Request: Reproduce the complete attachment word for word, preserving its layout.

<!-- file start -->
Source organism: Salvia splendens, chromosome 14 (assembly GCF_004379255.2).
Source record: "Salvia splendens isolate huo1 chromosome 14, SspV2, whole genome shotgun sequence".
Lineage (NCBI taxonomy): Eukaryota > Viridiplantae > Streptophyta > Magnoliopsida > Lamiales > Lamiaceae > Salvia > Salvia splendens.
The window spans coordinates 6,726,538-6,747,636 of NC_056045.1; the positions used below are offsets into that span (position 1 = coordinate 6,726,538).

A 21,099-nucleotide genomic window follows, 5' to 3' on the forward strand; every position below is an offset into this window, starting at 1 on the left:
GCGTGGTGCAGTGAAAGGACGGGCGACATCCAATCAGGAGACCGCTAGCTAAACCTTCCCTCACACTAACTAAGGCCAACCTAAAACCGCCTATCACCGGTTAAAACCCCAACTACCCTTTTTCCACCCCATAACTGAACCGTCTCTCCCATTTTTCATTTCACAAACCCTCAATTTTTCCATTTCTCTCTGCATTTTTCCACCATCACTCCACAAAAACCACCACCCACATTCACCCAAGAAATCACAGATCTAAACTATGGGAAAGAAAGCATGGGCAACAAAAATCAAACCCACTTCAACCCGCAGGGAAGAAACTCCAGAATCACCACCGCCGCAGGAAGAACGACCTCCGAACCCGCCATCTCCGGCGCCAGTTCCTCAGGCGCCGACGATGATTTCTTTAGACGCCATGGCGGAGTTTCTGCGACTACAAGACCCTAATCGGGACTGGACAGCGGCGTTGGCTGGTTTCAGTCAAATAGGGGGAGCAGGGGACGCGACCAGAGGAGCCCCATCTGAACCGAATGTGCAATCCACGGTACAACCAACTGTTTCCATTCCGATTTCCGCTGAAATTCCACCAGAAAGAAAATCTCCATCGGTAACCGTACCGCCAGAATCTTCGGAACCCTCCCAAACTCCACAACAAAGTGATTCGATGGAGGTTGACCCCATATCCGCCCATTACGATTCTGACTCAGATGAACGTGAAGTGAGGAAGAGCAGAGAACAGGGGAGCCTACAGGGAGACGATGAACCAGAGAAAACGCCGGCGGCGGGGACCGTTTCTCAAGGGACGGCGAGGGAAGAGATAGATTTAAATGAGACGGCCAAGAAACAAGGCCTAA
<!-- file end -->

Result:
Source organism: Salvia splendens, chromosome 14 (assembly GCF_004379255.2).
Source record: "Salvia splendens isolate huo1 chromosome 14, SspV2, whole genome shotgun sequence".
Lineage (NCBI taxonomy): Eukaryota > Viridiplantae > Streptophyta > Magnoliopsida > Lamiales > Lamiaceae > Salvia > Salvia splendens.
The window spans coordinates 6,726,538-6,747,636 of NC_056045.1; the positions used below are offsets into that span (position 1 = coordinate 6,726,538).

A 21,099-nucleotide genomic window follows, 5' to 3' on the forward strand; every position below is an offset into this window, starting at 1 on the left:
GCGTGGTGCAGTGAAAGGACGGGCGACATCCAATCAGGAGACCGCTAGCTAAACCTTCCCTCACACTAACTAAGGCCAACCTAAAACCGCCTATCACCGGTTAAAACCCCAACTACCCTTTTTCCACCCCATAACTGAACCGTCTCTCCCATTTTTCATTTCACAAACCCTCAATTTTTCCATTTCTCTCTGCATTTTTCCACCATCACTCCACAAAAACCACCACCCACATTCACCCAAGAAATCACAGATCTAAACTATGGGAAAGAAAGCATGGGCAACAAAAATCAAACCCACTTCAACCCGCAGGGAAGAAACTCCAGAATCACCACCGCCGCAGGAAGAACGACCTCCGAACCCGCCATCTCCGGCGCCAGTTCCTCAGGCGCCGACGATGATTTCTTTAGACGCCATGGCGGAGTTTCTGCGACTACAAGACCCTAATCGGGACTGGACAGCGGCGTTGGCTGGTTTCAGTCAAATAGGGGGAGCAGGGGACGCGACCAGAGGAGCCCCATCTGAACCGAATGTGCAATCCACGGTACAACCAACTGTTTCCATTCCGATTTCCGCTGAAATTCCACCAGAAAGAAAATCTCCATCGGTAACCGTACCGCCAGAATCTTCGGAACCCTCCCAAACTCCACAACAAAGTGATTCGATGGAGGTTGACCCCATATCCGCCCATTACGATTCTGACTCAGATGAACGTGAAGTGAGGAAGAGCAGAGAACAGGGGAGCCTACAGGGAGACGATGAACCAGAGAAAACGCCGGCGGCGGGGACCGTTTCTCAAGGGACGGCGAGGGAAGAGATAGATTTAAATGAGACGGCCAAGAAACAAGGCCTAA